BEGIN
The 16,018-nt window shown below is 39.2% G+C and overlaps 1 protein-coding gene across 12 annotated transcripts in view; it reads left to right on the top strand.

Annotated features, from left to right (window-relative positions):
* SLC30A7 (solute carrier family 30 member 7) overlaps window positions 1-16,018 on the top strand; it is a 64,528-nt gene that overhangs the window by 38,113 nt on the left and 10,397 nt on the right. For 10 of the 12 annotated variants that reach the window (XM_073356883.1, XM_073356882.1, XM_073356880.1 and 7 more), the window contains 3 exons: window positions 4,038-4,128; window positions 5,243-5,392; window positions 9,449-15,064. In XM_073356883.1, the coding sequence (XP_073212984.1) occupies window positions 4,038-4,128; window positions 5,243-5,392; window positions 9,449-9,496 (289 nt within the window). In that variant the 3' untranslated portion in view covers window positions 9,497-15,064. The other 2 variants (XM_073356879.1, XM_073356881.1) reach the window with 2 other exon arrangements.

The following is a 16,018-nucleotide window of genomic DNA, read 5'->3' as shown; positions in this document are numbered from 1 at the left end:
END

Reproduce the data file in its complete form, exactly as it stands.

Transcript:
The 16,018-nt window shown below is 39.2% G+C and overlaps 1 protein-coding gene across 12 annotated transcripts in view; it reads left to right on the top strand.

Annotated features, from left to right (window-relative positions):
* SLC30A7 (solute carrier family 30 member 7) overlaps window positions 1-16,018 on the top strand; it is a 64,528-nt gene that overhangs the window by 38,113 nt on the left and 10,397 nt on the right. For 10 of the 12 annotated variants that reach the window (XM_073356883.1, XM_073356882.1, XM_073356880.1 and 7 more), the window contains 3 exons: window positions 4,038-4,128; window positions 5,243-5,392; window positions 9,449-15,064. In XM_073356883.1, the coding sequence (XP_073212984.1) occupies window positions 4,038-4,128; window positions 5,243-5,392; window positions 9,449-9,496 (289 nt within the window). In that variant the 3' untranslated portion in view covers window positions 9,497-15,064. The other 2 variants (XM_073356879.1, XM_073356881.1) reach the window with 2 other exon arrangements.

The following is a 16,018-nucleotide window of genomic DNA, read 5'->3' as shown; positions in this document are numbered from 1 at the left end: